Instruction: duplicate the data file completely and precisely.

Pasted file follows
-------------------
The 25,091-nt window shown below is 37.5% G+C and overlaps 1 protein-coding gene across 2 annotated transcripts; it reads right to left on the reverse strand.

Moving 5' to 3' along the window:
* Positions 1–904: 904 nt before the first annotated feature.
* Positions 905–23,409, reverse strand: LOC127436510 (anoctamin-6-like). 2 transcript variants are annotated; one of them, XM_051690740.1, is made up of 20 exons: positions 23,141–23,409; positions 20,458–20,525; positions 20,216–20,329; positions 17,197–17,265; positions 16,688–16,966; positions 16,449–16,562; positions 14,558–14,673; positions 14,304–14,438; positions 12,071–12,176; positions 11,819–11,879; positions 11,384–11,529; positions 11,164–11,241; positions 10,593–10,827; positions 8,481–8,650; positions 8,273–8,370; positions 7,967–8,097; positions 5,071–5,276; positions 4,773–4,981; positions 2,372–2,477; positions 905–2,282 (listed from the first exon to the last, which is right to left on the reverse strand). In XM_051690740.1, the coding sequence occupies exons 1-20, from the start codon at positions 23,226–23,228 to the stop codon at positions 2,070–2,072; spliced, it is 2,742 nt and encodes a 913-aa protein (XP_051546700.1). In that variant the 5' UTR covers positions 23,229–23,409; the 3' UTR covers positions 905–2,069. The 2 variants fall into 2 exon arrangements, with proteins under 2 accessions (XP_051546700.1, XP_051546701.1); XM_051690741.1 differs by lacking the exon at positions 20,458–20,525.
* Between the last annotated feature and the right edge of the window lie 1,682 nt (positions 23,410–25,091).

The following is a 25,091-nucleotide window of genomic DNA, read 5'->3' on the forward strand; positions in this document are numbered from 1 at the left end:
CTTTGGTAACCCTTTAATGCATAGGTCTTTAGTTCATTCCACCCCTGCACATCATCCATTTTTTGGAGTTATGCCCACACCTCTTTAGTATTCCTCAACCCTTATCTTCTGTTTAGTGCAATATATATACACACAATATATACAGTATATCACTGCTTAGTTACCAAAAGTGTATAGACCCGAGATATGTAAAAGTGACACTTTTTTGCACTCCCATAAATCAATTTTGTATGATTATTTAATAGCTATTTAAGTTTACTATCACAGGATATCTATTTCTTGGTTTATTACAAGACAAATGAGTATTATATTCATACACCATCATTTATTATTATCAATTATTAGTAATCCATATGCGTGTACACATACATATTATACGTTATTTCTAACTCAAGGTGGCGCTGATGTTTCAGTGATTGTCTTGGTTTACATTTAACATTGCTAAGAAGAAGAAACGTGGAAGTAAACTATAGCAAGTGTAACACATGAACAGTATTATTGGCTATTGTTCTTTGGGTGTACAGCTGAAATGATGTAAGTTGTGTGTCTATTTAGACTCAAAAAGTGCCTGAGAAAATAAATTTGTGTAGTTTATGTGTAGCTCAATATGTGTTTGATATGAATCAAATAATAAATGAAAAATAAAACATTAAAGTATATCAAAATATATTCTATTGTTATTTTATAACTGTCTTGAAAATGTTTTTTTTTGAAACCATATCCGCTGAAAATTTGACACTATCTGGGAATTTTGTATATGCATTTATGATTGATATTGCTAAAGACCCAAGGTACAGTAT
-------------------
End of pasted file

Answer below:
The 25,091-nt window shown below is 37.5% G+C and overlaps 1 protein-coding gene across 2 annotated transcripts; it reads right to left on the reverse strand.

Moving 5' to 3' along the window:
* Positions 1–904: 904 nt before the first annotated feature.
* Positions 905–23,409, reverse strand: LOC127436510 (anoctamin-6-like). 2 transcript variants are annotated; one of them, XM_051690740.1, is made up of 20 exons: positions 23,141–23,409; positions 20,458–20,525; positions 20,216–20,329; positions 17,197–17,265; positions 16,688–16,966; positions 16,449–16,562; positions 14,558–14,673; positions 14,304–14,438; positions 12,071–12,176; positions 11,819–11,879; positions 11,384–11,529; positions 11,164–11,241; positions 10,593–10,827; positions 8,481–8,650; positions 8,273–8,370; positions 7,967–8,097; positions 5,071–5,276; positions 4,773–4,981; positions 2,372–2,477; positions 905–2,282 (listed from the first exon to the last, which is right to left on the reverse strand). In XM_051690740.1, the coding sequence occupies exons 1-20, from the start codon at positions 23,226–23,228 to the stop codon at positions 2,070–2,072; spliced, it is 2,742 nt and encodes a 913-aa protein (XP_051546700.1). In that variant the 5' UTR covers positions 23,229–23,409; the 3' UTR covers positions 905–2,069. The 2 variants fall into 2 exon arrangements, with proteins under 2 accessions (XP_051546700.1, XP_051546701.1); XM_051690741.1 differs by lacking the exon at positions 20,458–20,525.
* Between the last annotated feature and the right edge of the window lie 1,682 nt (positions 23,410–25,091).

The following is a 25,091-nucleotide window of genomic DNA, read 5'->3' on the forward strand; positions in this document are numbered from 1 at the left end:
CTTTGGTAACCCTTTAATGCATAGGTCTTTAGTTCATTCCACCCCTGCACATCATCCATTTTTTGGAGTTATGCCCACACCTCTTTAGTATTCCTCAACCCTTATCTTCTGTTTAGTGCAATATATATACACACAATATATACAGTATATCACTGCTTAGTTACCAAAAGTGTATAGACCCGAGATATGTAAAAGTGACACTTTTTTGCACTCCCATAAATCAATTTTGTATGATTATTTAATAGCTATTTAAGTTTACTATCACAGGATATCTATTTCTTGGTTTATTACAAGACAAATGAGTATTATATTCATACACCATCATTTATTATTATCAATTATTAGTAATCCATATGCGTGTACACATACATATTATACGTTATTTCTAACTCAAGGTGGCGCTGATGTTTCAGTGATTGTCTTGGTTTACATTTAACATTGCTAAGAAGAAGAAACGTGGAAGTAAACTATAGCAAGTGTAACACATGAACAGTATTATTGGCTATTGTTCTTTGGGTGTACAGCTGAAATGATGTAAGTTGTGTGTCTATTTAGACTCAAAAAGTGCCTGAGAAAATAAATTTGTGTAGTTTATGTGTAGCTCAATATGTGTTTGATATGAATCAAATAATAAATGAAAAATAAAACATTAAAGTATATCAAAATATATTCTATTGTTATTTTATAACTGTCTTGAAAATGTTTTTTTTTGAAACCATATCCGCTGAAAATTTGACACTATCTGGGAATTTTGTATATGCATTTATGATTGATATTGCTAAAGACCCAAGGTACAGTAT